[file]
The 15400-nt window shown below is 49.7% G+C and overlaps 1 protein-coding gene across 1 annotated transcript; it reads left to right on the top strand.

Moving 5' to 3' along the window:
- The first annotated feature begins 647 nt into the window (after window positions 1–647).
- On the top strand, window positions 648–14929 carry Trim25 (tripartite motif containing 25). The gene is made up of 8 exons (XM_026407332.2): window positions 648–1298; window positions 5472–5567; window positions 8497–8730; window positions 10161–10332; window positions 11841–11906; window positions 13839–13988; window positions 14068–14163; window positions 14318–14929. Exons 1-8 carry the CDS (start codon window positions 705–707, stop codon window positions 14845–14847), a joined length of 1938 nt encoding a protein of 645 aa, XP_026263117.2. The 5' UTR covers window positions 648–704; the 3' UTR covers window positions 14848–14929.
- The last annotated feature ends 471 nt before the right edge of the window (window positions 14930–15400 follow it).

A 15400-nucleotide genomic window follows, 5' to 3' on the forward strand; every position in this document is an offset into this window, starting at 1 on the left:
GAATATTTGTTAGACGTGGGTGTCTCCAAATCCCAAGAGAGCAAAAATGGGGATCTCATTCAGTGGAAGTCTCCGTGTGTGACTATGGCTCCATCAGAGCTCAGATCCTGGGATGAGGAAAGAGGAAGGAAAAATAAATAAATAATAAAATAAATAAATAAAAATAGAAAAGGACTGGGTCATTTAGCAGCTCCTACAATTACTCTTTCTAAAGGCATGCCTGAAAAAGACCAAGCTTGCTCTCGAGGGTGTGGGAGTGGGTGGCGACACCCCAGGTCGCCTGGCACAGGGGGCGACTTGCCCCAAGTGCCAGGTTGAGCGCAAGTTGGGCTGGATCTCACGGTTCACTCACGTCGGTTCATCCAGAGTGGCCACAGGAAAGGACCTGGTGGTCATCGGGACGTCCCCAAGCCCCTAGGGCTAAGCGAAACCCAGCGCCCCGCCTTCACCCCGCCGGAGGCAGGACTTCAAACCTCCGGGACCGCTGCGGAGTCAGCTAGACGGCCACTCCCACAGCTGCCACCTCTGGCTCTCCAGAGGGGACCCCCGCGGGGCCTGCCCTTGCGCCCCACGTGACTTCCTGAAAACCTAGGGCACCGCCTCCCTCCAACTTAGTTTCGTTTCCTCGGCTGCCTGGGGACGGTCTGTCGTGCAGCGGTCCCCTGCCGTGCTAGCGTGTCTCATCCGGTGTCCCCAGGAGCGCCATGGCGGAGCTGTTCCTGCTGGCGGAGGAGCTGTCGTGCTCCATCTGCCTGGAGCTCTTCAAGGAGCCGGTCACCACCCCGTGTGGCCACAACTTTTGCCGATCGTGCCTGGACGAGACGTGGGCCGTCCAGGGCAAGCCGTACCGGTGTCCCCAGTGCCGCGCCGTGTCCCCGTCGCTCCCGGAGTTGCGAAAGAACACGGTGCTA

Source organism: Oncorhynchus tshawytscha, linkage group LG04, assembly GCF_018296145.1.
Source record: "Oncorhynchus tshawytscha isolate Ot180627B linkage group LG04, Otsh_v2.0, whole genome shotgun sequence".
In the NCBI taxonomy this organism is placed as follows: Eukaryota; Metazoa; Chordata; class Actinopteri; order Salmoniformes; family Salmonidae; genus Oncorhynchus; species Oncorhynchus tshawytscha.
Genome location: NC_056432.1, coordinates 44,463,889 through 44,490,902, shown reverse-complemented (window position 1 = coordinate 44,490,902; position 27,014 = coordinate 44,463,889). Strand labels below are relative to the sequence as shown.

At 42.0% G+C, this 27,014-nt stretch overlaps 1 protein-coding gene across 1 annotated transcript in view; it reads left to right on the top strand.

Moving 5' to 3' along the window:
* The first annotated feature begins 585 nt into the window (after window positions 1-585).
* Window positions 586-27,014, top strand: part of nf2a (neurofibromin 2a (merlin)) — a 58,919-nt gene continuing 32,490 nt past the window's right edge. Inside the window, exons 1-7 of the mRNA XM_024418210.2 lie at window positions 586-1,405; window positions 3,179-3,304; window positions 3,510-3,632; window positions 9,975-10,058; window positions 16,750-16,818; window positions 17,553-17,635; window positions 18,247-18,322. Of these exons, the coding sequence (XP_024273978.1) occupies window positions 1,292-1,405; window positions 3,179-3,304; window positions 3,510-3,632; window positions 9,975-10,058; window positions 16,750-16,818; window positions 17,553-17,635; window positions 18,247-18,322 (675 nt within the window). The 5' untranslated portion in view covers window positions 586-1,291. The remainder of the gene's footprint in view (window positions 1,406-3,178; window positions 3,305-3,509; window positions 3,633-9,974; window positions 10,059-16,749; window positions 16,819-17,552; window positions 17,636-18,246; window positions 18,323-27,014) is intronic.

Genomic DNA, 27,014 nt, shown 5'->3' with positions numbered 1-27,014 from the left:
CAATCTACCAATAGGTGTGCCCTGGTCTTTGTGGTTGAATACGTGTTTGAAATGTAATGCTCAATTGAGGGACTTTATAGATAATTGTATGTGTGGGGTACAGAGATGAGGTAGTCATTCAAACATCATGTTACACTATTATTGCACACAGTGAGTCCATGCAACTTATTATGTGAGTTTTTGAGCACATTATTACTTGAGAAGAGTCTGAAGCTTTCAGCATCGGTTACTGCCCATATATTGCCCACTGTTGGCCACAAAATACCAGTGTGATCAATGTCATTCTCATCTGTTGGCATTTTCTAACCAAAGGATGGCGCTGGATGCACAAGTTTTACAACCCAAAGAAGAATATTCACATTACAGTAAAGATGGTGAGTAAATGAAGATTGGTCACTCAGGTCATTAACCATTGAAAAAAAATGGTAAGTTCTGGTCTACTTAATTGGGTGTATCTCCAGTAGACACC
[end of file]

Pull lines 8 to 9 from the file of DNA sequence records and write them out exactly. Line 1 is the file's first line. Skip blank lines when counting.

Source organism: Oncorhynchus tshawytscha, linkage group LG04, assembly GCF_018296145.1.
Source record: "Oncorhynchus tshawytscha isolate Ot180627B linkage group LG04, Otsh_v2.0, whole genome shotgun sequence".